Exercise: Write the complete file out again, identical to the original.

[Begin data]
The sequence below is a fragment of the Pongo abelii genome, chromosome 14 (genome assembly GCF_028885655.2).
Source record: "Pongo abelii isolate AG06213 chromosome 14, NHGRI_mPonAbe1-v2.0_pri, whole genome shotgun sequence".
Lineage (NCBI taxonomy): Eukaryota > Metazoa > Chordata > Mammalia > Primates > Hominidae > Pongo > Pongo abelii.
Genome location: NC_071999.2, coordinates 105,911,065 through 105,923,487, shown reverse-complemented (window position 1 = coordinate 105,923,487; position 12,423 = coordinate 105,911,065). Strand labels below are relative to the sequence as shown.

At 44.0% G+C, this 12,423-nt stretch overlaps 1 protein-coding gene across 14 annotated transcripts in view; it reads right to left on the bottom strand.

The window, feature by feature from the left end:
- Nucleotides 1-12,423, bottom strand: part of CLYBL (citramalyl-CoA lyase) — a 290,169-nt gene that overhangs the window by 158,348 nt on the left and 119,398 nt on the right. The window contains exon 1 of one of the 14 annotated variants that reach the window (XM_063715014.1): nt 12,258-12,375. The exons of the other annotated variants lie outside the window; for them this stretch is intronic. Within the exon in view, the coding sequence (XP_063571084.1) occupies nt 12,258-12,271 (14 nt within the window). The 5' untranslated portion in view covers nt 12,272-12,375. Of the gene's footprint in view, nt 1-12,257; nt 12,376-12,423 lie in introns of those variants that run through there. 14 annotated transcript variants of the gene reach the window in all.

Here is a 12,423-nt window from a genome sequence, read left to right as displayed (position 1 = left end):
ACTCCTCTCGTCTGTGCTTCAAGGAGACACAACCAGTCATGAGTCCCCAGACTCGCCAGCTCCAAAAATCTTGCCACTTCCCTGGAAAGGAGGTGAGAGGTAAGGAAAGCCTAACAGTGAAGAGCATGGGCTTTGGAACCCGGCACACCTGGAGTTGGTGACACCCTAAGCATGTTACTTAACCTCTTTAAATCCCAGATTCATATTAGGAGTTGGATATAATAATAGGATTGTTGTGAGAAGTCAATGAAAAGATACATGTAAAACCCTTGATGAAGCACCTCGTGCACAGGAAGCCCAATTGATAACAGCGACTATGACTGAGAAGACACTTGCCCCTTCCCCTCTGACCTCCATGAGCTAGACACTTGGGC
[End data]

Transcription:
The sequence below is a fragment of the Pongo abelii genome, chromosome 14 (genome assembly GCF_028885655.2).
Source record: "Pongo abelii isolate AG06213 chromosome 14, NHGRI_mPonAbe1-v2.0_pri, whole genome shotgun sequence".
Lineage (NCBI taxonomy): Eukaryota > Metazoa > Chordata > Mammalia > Primates > Hominidae > Pongo > Pongo abelii.
Genome location: NC_071999.2, coordinates 105,911,065 through 105,923,487, shown reverse-complemented (window position 1 = coordinate 105,923,487; position 12,423 = coordinate 105,911,065). Strand labels below are relative to the sequence as shown.

At 44.0% G+C, this 12,423-nt stretch overlaps 1 protein-coding gene across 14 annotated transcripts in view; it reads right to left on the bottom strand.

The window, feature by feature from the left end:
- Nucleotides 1-12,423, bottom strand: part of CLYBL (citramalyl-CoA lyase) — a 290,169-nt gene that overhangs the window by 158,348 nt on the left and 119,398 nt on the right. The window contains exon 1 of one of the 14 annotated variants that reach the window (XM_063715014.1): nt 12,258-12,375. The exons of the other annotated variants lie outside the window; for them this stretch is intronic. Within the exon in view, the coding sequence (XP_063571084.1) occupies nt 12,258-12,271 (14 nt within the window). The 5' untranslated portion in view covers nt 12,272-12,375. Of the gene's footprint in view, nt 1-12,257; nt 12,376-12,423 lie in introns of those variants that run through there. 14 annotated transcript variants of the gene reach the window in all.

Here is a 12,423-nt window from a genome sequence, read left to right as displayed (position 1 = left end):
ACTCCTCTCGTCTGTGCTTCAAGGAGACACAACCAGTCATGAGTCCCCAGACTCGCCAGCTCCAAAAATCTTGCCACTTCCCTGGAAAGGAGGTGAGAGGTAAGGAAAGCCTAACAGTGAAGAGCATGGGCTTTGGAACCCGGCACACCTGGAGTTGGTGACACCCTAAGCATGTTACTTAACCTCTTTAAATCCCAGATTCATATTAGGAGTTGGATATAATAATAGGATTGTTGTGAGAAGTCAATGAAAAGATACATGTAAAACCCTTGATGAAGCACCTCGTGCACAGGAAGCCCAATTGATAACAGCGACTATGACTGAGAAGACACTTGCCCCTTCCCCTCTGACCTCCATGAGCTAGACACTTGGGC